Pelicana Chicken is Korea’s largest restaurant chain, with more than 2000 stores in South Korea and outposts in China, Malaysia and America. Eater recently named it the finest fried chicken in New York. And a few weeks ago it finally landed in Melbourne’s CBD.
The Franklin Street 40-seater might resemble a classic hot-chicken shop, but fast food it is not. The process starts two days before you place your order. Whole chickens are marinated for 48 hours, then divided into individual pieces. They’re marinated again, seasoned, then deep-fried for exactly 10 minutes and 30 seconds before landing hot and crisp in front of you.
“You have to show love to the chicken,” says store owner Justin Ko.
The marinade is a secret formula, and it’s been that way since Pelicana first opened in South Korea in 1982. But the origins of Korean fried chicken (or KFC, so often mistaken for the Colonel’s fried bird) go back much further, with some reports it was introduced by American soldiers during the Korean War in the 1950s. However it came to be, KFC is a firm Korean household favourite.
Ko thinks back to eating Pelicana in Korea in the ’90s as a child. “I remember the green boxes back then, how we used to just eat and chat … It’s really a family business in Korea … mum will order Pelicana and they’ll be on a first-name basis [with the owner]. You just feel at home.”
Choose from a half or whole bird, bone-in or boneless. Each order of fried chicken comes with cubes of pickled radish and house-made coleslaw on the side, and topped with your choice of 11 sticky, thick sauces – such as wasabi, honey butter, soy sauce, garlic, and hot and spicy – that balance salty, spicy and sweet in wildly varying ratios.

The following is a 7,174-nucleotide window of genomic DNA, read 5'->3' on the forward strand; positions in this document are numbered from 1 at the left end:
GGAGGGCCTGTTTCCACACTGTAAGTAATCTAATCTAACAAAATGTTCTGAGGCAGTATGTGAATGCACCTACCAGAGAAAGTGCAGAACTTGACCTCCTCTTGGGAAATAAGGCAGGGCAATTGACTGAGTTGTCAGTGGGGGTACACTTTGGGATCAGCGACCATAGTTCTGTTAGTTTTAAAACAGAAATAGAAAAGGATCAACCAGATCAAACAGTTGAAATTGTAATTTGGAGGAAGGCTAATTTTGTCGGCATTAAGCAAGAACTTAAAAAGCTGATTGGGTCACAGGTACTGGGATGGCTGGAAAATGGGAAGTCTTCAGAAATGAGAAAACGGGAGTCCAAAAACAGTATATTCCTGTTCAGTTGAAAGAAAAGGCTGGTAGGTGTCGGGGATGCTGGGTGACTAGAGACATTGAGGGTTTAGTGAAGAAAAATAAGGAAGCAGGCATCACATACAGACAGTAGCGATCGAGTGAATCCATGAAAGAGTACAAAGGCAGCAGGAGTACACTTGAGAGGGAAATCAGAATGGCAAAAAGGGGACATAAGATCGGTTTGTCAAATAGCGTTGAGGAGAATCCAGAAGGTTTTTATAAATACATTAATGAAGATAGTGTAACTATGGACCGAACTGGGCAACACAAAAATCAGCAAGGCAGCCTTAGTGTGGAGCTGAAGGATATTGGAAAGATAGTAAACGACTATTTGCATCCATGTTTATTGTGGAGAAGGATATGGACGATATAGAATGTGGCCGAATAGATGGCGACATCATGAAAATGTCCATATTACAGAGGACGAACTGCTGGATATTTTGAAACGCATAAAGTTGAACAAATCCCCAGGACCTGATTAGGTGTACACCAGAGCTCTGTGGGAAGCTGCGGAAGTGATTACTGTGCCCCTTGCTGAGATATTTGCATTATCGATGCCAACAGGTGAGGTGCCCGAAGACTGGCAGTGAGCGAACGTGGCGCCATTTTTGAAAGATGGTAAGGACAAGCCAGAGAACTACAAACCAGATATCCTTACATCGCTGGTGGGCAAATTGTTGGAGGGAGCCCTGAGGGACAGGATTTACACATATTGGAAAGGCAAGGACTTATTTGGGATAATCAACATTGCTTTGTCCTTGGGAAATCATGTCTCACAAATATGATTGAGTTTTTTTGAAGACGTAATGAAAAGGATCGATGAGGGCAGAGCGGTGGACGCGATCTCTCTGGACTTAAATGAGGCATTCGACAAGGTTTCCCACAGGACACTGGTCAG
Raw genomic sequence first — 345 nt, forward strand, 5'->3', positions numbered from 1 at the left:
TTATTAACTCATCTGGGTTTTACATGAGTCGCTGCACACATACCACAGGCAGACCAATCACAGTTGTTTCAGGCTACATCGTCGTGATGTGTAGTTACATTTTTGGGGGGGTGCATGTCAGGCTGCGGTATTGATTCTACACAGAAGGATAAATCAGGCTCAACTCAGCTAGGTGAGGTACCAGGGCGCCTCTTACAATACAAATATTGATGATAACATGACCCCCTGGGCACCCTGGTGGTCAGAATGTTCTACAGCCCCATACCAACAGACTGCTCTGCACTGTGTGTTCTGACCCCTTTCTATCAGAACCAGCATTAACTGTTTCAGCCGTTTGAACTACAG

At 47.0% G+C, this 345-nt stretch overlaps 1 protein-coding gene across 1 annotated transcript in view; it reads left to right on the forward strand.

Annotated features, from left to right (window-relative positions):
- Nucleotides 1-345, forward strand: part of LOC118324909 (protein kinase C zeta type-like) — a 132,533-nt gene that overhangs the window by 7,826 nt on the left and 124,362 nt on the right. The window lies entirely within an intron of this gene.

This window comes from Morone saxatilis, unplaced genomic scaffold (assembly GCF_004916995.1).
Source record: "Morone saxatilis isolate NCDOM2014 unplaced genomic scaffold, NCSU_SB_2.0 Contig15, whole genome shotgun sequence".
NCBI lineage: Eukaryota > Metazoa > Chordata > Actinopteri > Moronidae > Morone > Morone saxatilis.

If you think you're up to it, try the Chicken Eating Challenge, which you'll need to book ahead for. Diners who can eat their way through 2.2 kilograms of fried chicken, a serve of chips and a drink in less than 15 minutes will get their meal for free, score a Pelicana T-shirt and see their name in lights on the Wall of Fame. Ko says only three people have come out on top so far.
"We know it's possible. The last person who completed it did it in 10 minutes 45," he says. "He was shaking and struggling all the way through, but it was so impressive."
Additional sides include loaded fries with beef bulgogi and melted cheese; kimchi and tofu soup; and tteok bokki, a textural, spicy dish of stir-fried rice cakes with vegetables, fish cakes and mozzarella.
On the drinks list there’s rice wine, flavoured soju and Korean beer from Cass and Oriental Brewery. Try a Soju Bomb, similar to a Jagerbomb but made with lager and a shot of soju. There’s also coconut and grape juice, tea, and local brews from Mountain Goat, Pirate Life and Stone & Wood.
Ko says we can expect to see more uniquely Korean sauces hit the menu soon (think pineapple and other fruity flavours). In the meantime, he recommends asking for crushed peanuts – which used to come standard, but have been removed due to allergy concerns – on your chicken for the OG Pelicana experience.
Pelicana Chicken Melbourne
Shop G5, 163 Franklin Street, Melbourne